No sooner than one estimate is made of the economic damage the coronavirus epidemic is wreaking on the Middle East, a more dire forecast supercedes it. The Arab Tourism Organization, for example, is predicting losses of $40 billion in the tourism sector by the end of April if there is no change in the epidemic’s current direction, and that doesn’t include losses of more than $14 billion that airlines could suffer.
These estimates are based on the losses up to this point, but they don’t include indirect damage caused, for example, by the layoff of thousands of employees, compensation and assistance grants to the newly unemployed and to the airlines. In some countries in the region, including Egypt, Iran and Turkey, tourism is a strategic part of the economy, accounting for a significant portion of their GDPs. It could take between a year and a half to two years to rehabilitate them.
At the moment, these countries are split between those that are wealthy and hold huge foreign currency reserves that can help fund impressive economic assistance plans, and those that are poor and are now seeking to figure out how they will finance ongoing essential needs at a time when international financial institutions are concerned about making risky loans. In each of the countries in the region – both rich and poor – there are two simultaneous wars of survival being fought: One on the part of governments trying to protect their countries’ economies, and the other on the part of private citizens, who are looking for alternatives in the face of their governments’ powerlessness.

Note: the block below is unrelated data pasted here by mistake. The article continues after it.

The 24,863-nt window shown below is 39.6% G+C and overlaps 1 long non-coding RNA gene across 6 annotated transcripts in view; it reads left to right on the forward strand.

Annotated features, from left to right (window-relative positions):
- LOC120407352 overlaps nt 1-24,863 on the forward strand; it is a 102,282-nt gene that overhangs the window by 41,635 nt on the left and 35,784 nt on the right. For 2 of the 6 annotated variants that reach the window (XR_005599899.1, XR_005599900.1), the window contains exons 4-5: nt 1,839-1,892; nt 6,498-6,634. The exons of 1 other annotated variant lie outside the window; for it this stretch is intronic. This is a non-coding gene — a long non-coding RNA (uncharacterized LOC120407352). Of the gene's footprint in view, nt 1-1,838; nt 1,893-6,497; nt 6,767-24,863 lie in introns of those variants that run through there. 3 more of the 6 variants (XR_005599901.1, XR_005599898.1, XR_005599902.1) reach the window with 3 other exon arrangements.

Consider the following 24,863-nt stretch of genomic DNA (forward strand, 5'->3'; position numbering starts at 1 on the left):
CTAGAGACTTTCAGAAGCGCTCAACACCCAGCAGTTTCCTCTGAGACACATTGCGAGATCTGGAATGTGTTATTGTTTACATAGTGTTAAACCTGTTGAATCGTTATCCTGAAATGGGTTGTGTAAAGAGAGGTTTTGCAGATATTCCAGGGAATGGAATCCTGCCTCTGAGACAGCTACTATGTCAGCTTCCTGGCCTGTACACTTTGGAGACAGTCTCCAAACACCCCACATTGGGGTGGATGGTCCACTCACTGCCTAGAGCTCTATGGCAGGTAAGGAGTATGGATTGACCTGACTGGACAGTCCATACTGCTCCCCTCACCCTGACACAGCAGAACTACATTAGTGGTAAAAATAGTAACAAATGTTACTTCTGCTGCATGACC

The United Arab Emirates and Saudi Arabia have established special funds with tens of billions of dollars in financing, and through which they are funneling grants and loans at negligible interest rates to business owners and private citizens. At the same time, in Syria, Jordan and Morocco, the assistance is measly at precisely a time when citizens are being disgracefully exploited by major companies and by the suppliers of food and other essential products. That’s in addition to the transportation problems that the people are encountering trying to get to the jobs that still remain.
In a video posted on a Syrian website, a group of young people explained how they decided to set up a production line at home to make disinfectants. With large tanks of liquid and a hand mixer as a backdrop, they are seen filling plastic bottles with sanitizing liquid through a cloth funnel, as they explain that in their town, the besieged city of Idlib, no disinfectants remained.
Other reports from Syria recount how merchants have hoarded huge quantities of disinfectants in recent months and are now selling them at prices ten times the going rate prior to the coronavirus pandemic. In Saudi Arabia, the authorities also discovered a giant warehouse with about a million face masks. In Morocco, packages of 50 face masks are being sold for about $50. Before the outbreak, they were going for $3.50.
Lodging a complaint with the region’s health ministries over price gouging is generally futile in the absence of sufficient manpower to provide oversight. In an expose, the Al-Araby Al-Jadeed website reported that a cadre of merchants and smugglers in much of the Arab world is currently reaping huge profits on the sale of masks and gloves, most of which don’t meet international standards and may even endanger the users’ health.